But this hands-over-the-ears, salt-in-the-wound shot by Forstall had an entirely different vibe to it than Apple’s stubbornness of yore–one of tone-deaf singer insisting they had the melody correct, and turning up the microphone in gleeful protestation to a groaning audience. In all honesty, it would have been kinda funny, if all this skeuomorphism weren’t becoming so difficult to tune out.


The New iPod Nano
“It’s the biggest display we’ve ever put in a nano at 2.5-inches. And it’s multi-touch.”
Greg Joswiak

When Apple gave us the iPad, and it was really just a big iPhone, they changed the world. When Apple gave us the iPad nano, today, and it was really just a super tiny iPhone, they lived up to every single “it’s even smaller!” iPod parody ever made. There’s no reason to mince words: The iPod Nano is hideous and appears borderline unusable. Its “biggest ever” 2.5-inch screen was touted for supporting “widescreen video” with a straight face. Roughly 20% of its footprint is dedicated to a button–the Home button–in an age where Apple’s touchscreen technology has made virtually any interface imaginable possible.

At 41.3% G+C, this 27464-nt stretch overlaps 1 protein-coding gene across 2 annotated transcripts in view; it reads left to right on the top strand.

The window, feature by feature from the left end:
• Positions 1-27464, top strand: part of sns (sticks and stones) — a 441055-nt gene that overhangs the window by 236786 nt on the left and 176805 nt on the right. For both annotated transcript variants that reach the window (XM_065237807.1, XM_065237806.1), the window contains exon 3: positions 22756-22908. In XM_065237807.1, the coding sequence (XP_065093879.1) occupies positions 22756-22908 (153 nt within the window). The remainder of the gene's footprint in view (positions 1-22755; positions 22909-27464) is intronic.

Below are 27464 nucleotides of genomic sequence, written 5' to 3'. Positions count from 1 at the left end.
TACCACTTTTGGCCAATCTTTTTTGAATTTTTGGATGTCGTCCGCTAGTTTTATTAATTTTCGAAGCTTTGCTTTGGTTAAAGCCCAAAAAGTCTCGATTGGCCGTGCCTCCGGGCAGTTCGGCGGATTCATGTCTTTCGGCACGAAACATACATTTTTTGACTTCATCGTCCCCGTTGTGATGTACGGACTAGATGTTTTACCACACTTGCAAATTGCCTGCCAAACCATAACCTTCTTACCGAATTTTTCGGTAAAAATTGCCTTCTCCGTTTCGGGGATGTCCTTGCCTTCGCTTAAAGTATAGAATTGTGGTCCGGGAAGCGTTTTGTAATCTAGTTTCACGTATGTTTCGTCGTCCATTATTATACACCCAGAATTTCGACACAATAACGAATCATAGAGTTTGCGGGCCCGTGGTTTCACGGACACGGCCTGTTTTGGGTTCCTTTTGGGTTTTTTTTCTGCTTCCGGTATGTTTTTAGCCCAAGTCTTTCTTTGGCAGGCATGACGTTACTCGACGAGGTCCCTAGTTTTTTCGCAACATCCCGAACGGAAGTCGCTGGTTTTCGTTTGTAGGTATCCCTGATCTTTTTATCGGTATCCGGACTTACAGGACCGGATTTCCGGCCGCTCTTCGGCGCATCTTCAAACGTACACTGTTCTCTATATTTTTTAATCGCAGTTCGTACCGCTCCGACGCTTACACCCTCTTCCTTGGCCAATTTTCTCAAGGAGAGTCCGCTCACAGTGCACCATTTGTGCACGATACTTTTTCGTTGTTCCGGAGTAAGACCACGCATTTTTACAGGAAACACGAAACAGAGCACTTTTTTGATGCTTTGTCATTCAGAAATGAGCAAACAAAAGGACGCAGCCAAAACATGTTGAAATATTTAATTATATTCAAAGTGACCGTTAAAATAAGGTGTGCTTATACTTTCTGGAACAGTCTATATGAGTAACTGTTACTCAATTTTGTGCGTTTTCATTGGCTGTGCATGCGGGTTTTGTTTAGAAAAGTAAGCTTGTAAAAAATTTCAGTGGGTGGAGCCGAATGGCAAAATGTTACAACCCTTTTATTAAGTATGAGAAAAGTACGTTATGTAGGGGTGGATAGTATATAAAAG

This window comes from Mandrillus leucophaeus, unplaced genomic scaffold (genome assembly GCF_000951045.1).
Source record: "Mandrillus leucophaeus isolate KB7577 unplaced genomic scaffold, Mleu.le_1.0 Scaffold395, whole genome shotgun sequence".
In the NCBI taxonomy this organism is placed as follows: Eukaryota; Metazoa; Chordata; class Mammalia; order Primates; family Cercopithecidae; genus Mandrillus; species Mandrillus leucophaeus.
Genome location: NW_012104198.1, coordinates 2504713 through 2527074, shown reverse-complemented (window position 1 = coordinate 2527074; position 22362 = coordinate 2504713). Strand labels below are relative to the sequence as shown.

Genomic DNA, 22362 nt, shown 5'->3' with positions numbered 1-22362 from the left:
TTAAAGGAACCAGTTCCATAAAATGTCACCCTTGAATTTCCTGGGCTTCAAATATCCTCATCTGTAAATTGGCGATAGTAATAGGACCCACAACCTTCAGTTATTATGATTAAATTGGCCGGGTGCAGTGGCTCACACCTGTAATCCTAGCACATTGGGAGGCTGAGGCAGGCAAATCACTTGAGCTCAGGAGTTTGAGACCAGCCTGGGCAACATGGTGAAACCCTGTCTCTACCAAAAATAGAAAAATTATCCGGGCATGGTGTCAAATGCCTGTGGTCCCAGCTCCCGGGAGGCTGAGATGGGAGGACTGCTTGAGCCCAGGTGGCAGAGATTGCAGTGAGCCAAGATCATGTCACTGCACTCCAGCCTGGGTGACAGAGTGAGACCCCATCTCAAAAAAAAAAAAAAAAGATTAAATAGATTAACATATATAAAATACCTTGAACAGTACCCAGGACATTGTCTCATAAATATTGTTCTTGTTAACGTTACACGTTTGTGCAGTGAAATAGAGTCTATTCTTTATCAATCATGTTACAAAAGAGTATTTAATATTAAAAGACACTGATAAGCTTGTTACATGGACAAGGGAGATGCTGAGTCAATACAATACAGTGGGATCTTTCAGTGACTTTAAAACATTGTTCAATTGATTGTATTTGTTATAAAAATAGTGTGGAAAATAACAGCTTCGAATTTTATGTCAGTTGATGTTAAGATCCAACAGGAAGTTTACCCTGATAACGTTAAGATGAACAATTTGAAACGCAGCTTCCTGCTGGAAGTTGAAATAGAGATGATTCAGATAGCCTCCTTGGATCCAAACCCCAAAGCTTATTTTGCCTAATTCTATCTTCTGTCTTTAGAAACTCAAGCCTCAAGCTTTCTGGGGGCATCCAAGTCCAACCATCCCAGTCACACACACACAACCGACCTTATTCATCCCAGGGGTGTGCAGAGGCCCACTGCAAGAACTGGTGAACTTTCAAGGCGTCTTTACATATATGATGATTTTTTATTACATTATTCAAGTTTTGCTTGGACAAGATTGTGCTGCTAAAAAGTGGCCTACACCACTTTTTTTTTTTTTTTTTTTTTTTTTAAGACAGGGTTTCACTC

But maybe none of that is the worst of it. The new Nano is also one of the first Apple products that’s ever incorporated me-too design at its core. Look closely at the bi-layered bezel. It’s the Nokia Lumia 900–an iPod that was placed inside of a gutted Windows Phone, like Rambo hiding from the cops in the gutted carcass of a deer.


The Loop
“Five choices, and each one comes with its own loop–color coordinated.”
Greg Joswiak

The new iPod is the thinnest ever. It’s so thin, in fact, that it apparently needs to have a Wiimote-esque iShackle tethering it to your wrist at all times. This strap is technically called the Loop, and yes, Apple bragged that each color of iPod will be coordinated with its own matching Loop. Apple knows design; they can even match.


The Loop embodies the complete irony of Apple having no idea how to improve the design of their touchscreen products. The iPod never needed a strap before, but now it’s evolved to be just 6.1mm thin–which seems to be the precise dimension that a corporate beancounter realized could slip out of enough hands to cause some ridiculous class action suit. (Remember the fallout during Antennagate?)